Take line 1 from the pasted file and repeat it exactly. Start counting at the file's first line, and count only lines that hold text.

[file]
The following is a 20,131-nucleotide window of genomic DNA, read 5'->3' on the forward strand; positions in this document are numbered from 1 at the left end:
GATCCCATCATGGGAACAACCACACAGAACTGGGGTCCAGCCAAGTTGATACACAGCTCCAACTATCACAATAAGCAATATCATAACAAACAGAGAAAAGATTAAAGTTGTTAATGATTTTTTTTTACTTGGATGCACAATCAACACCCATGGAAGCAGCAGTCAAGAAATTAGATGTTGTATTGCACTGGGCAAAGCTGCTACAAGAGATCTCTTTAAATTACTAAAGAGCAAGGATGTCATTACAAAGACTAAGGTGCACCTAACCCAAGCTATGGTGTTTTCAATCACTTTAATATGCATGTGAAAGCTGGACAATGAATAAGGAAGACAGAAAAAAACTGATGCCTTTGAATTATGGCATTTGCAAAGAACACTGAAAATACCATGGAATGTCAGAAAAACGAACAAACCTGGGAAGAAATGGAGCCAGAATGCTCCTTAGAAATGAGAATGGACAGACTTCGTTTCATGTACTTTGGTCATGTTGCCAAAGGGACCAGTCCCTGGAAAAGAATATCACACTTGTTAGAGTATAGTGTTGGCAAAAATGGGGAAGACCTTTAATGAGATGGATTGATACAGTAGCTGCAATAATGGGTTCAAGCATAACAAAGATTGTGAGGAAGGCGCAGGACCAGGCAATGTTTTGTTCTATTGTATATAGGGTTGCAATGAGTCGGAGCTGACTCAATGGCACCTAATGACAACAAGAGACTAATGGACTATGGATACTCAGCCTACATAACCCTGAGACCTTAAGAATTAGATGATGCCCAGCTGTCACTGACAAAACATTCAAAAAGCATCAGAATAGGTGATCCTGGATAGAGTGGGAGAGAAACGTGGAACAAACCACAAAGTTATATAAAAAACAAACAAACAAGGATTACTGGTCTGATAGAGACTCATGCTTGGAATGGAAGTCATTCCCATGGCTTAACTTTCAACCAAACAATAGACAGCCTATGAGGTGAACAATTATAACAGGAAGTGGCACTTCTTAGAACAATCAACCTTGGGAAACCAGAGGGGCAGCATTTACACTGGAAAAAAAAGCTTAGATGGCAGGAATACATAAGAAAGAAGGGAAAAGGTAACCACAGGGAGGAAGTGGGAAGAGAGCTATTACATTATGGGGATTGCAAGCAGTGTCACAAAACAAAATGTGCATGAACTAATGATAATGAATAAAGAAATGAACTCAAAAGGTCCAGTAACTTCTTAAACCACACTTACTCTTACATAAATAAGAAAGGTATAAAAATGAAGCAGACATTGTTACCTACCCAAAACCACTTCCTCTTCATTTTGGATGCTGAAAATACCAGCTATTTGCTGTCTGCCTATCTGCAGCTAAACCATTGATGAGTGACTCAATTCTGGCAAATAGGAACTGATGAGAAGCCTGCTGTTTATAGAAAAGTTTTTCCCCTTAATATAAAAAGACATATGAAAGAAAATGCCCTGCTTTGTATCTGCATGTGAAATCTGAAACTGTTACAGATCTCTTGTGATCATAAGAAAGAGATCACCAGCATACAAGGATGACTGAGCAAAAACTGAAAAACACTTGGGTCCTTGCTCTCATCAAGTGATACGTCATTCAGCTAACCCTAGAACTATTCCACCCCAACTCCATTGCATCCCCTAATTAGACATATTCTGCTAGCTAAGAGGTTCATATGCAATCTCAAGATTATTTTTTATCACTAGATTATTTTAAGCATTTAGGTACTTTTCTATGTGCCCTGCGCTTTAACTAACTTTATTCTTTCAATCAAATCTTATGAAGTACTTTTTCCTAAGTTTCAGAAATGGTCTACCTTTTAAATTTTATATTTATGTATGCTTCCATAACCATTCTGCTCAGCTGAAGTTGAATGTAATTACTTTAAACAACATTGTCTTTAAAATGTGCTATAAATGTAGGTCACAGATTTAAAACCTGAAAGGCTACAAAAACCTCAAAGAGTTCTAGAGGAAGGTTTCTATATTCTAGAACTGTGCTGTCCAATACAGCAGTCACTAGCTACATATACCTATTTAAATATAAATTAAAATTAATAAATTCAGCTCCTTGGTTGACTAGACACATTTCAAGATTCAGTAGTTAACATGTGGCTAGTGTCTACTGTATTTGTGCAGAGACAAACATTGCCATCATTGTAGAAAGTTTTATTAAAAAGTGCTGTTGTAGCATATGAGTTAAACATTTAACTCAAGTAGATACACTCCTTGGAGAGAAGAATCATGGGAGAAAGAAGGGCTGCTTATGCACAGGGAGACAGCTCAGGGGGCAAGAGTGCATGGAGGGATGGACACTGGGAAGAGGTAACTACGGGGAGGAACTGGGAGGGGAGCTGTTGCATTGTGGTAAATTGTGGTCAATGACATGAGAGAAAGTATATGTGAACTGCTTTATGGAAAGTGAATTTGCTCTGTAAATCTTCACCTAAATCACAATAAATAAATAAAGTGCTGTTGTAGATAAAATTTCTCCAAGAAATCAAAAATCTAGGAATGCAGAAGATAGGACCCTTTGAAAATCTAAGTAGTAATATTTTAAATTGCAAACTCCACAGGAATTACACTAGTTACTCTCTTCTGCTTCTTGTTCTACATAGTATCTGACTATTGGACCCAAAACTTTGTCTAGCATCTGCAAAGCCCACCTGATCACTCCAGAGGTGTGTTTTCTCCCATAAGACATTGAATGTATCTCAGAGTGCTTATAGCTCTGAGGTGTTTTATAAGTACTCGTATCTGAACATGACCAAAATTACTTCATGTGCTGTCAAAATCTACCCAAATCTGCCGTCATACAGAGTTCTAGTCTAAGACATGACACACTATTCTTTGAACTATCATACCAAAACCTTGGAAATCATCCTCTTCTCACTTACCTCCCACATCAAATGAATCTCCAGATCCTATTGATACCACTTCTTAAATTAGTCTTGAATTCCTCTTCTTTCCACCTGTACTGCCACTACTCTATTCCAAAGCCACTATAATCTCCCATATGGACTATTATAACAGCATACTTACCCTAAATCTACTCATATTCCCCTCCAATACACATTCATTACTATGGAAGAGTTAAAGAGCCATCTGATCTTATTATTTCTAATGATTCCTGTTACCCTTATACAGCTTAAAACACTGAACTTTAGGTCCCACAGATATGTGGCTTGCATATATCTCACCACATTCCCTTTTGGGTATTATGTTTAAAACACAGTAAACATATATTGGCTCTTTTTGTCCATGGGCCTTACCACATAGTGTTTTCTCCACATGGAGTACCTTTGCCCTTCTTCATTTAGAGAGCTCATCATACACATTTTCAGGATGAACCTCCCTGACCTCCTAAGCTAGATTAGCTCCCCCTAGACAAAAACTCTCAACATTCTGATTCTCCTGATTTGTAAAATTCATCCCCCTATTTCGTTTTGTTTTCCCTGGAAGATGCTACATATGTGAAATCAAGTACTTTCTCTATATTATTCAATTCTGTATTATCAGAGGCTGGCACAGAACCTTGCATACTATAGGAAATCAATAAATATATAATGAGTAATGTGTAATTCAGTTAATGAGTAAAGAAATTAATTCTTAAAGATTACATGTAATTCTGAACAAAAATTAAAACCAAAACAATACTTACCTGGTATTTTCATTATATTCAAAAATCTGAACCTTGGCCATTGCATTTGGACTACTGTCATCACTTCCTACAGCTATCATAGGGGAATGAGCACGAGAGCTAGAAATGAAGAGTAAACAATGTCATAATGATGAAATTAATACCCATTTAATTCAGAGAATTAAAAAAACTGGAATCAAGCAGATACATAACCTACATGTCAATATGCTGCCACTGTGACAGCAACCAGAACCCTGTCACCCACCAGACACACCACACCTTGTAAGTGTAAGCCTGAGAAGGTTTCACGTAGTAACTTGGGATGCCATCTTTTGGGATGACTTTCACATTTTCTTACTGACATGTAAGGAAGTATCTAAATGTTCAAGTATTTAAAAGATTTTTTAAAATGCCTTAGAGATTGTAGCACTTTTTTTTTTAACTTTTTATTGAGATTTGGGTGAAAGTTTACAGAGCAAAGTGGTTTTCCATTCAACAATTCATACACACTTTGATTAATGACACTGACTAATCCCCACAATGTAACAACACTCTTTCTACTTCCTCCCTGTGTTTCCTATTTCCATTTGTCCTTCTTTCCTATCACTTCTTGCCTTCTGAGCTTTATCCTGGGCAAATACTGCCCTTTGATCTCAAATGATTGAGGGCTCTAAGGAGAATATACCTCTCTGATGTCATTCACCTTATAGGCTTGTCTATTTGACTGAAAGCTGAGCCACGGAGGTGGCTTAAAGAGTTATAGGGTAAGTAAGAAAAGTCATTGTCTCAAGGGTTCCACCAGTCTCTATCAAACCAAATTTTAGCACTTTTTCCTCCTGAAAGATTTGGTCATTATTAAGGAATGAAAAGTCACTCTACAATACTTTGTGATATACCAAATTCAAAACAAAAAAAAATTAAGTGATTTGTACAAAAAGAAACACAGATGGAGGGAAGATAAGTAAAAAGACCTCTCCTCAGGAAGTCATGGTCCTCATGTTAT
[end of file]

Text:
The following is a 20,131-nucleotide window of genomic DNA, read 5'->3' on the forward strand; positions in this document are numbered from 1 at the left end: